How do I access router state in a container component?

    React Router provides route information via a route component's props. This makes it easy to access them from a container component. When using react-redux to connect() your components to state, you can access the router's props from the 2nd argument of mapStateToProps:

    function mapStateToProps(state, ownProps) {
      return {
        filter: ownProps.location.query.filter

    You should not read the location state directly from the Redux store. This is because React Router operates asynchronously (to handle things such as dynamically-loaded components) and your component tree may not yet be updated in sync with your Redux state. You should rely on the props passed by React Router, as they are only updated after it has processed all asynchronous code.

    What if I want to issue navigation events via Redux actions?

    React Router provides singleton versions of history (browserHistory and hashHistory) that you can import and use from anywhere in your application. However, if you prefer Redux style actions, the library also provides a set of action creators and a middleware to capture them and redirect them to your history instance.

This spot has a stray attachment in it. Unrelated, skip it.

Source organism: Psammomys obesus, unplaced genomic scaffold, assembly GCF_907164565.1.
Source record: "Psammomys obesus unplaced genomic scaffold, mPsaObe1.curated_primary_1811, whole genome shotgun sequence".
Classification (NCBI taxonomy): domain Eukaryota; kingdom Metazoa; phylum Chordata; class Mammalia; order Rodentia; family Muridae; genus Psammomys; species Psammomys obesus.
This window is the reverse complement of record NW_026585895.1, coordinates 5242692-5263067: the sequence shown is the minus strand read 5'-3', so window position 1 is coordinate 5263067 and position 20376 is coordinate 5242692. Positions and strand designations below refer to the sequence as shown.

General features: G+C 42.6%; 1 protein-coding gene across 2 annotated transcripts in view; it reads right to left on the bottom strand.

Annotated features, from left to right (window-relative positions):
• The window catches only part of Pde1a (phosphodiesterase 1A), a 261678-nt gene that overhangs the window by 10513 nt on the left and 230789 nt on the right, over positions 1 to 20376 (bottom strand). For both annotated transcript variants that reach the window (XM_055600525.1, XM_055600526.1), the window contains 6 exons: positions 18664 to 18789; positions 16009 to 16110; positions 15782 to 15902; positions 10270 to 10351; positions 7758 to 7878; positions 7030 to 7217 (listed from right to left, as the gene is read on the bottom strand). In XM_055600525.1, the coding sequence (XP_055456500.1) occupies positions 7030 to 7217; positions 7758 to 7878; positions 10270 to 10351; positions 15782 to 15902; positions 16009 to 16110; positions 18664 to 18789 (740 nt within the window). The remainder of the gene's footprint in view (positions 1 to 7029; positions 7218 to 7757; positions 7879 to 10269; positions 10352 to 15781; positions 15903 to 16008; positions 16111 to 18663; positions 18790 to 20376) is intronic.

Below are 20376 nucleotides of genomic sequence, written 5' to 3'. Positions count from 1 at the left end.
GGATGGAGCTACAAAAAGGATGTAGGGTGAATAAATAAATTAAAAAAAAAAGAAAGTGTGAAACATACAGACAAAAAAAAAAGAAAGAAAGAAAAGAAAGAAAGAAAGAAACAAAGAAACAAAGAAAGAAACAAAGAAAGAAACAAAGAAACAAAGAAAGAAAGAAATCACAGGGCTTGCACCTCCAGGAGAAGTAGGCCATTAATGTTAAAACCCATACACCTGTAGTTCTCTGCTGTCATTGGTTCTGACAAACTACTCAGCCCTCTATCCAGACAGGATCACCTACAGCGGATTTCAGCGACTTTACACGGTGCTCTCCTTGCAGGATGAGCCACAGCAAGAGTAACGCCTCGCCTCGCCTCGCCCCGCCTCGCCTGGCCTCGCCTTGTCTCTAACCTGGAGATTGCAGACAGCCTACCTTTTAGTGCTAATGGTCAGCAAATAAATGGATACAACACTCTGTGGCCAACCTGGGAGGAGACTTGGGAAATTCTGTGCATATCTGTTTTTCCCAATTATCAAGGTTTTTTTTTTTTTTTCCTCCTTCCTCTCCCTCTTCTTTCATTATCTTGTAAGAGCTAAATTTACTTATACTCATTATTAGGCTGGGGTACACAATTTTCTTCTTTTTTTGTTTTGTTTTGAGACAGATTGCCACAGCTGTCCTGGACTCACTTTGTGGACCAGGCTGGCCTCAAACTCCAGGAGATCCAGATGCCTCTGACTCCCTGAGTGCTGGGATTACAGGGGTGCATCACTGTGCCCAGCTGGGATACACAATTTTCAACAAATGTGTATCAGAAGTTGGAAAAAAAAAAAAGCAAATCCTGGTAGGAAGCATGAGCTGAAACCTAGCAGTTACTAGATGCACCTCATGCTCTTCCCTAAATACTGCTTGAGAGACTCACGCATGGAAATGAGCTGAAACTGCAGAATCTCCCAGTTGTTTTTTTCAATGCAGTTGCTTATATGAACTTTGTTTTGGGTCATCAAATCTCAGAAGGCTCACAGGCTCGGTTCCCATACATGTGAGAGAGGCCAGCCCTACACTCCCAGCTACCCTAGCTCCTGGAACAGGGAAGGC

import { routerMiddleware, push } from 'react-router-redux'
    // Apply the middleware to the store
    const middleware = routerMiddleware(browserHistory)
    const store = createStore(
    // Dispatch from anywhere like normal.


    Examples from the community:

    Have an example to add? Send us a PR!



    You must add this reducer to your store for syncing to work.

    A reducer function that stores location updates from history. If you use combineReducers, it should be nested under the routing key.

    history = syncHistoryWithStore(history, store, [options])

    Creates an enhanced history from the provided history. This history changes history.listen to pass all location updates through the provided store first. This ensures if the store is updated either from a navigation event or from a time travel action, such as a replay, the listeners of the enhanced history will stay in sync.